John McAfee was an eccentric security software pioneer who tried living a life of hedonism while fleeing from a series of legal problems. He was found in his Barcelona jail cell on Wednesday.
Authorities said that his death occurred just hours after a Spanish court had announced that it had granted his extradition to the United States for tax charges. This could lead to decades of imprisonment.
McAfee was a crypto promoter, tax opponent, and U.S. presidential candidate. He also had a history that included legal problems spanning from Tennessee to Central America and the Caribbean. He was questioned in 2012 over the death of his Belize neighbor, but he was not charged.
McAfee’s corpse was found at the Brians 2 penitentiary, northeastern Spain. McAfee’s body was discovered by security personnel. However, the medical team at the jail declared his death.
The statement stated that “A judicial delegation arrived to investigate causes of death.” All evidence points to suicide.
McAfee’s demise was confirmed by Spain’s National Court. McAfee (75) had argued earlier in the month that the Tennessee prosecutors against him were politically motivated, and that he would spend his entire life in prison if he was returned to the U.S.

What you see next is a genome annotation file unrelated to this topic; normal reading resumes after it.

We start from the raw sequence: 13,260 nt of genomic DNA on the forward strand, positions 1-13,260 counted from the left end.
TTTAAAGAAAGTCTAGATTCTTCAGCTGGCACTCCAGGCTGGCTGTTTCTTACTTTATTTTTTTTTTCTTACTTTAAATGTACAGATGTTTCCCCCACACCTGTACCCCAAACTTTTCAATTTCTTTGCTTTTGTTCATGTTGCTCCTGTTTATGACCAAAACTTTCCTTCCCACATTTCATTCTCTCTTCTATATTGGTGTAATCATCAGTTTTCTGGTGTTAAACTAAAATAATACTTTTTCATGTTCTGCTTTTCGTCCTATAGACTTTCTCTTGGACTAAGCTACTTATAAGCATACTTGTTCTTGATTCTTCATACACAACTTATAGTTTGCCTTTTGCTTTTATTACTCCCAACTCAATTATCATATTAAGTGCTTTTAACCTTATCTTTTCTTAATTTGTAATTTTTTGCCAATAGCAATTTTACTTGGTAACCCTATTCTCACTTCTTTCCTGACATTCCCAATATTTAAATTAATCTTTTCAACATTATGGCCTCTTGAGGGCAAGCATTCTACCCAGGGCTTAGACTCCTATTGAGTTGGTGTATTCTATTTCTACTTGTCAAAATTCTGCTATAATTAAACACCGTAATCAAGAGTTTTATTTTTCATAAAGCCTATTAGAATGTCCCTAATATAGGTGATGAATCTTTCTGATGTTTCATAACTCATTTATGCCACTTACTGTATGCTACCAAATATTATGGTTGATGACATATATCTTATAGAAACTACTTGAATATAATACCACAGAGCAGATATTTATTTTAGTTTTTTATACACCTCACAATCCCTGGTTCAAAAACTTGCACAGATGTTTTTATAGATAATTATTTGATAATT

The ruling of the court was made public Wednesday. It was also open to appeal. Any final extradition order will need to be approved by the Spanish Cabinet.
McAfee was taken into custody at Barcelona’s international airport last October and has been held in jail ever since, awaiting the outcome to extradition proceedings. McAfee was also charged in Tennessee with evading taxes for failing to report income earned from cryptocurrency promotion. He had been working as a consultant, giving speeches and selling the rights to his personal story to a documentary. A maximum sentence of 30 years was possible for the criminal charges.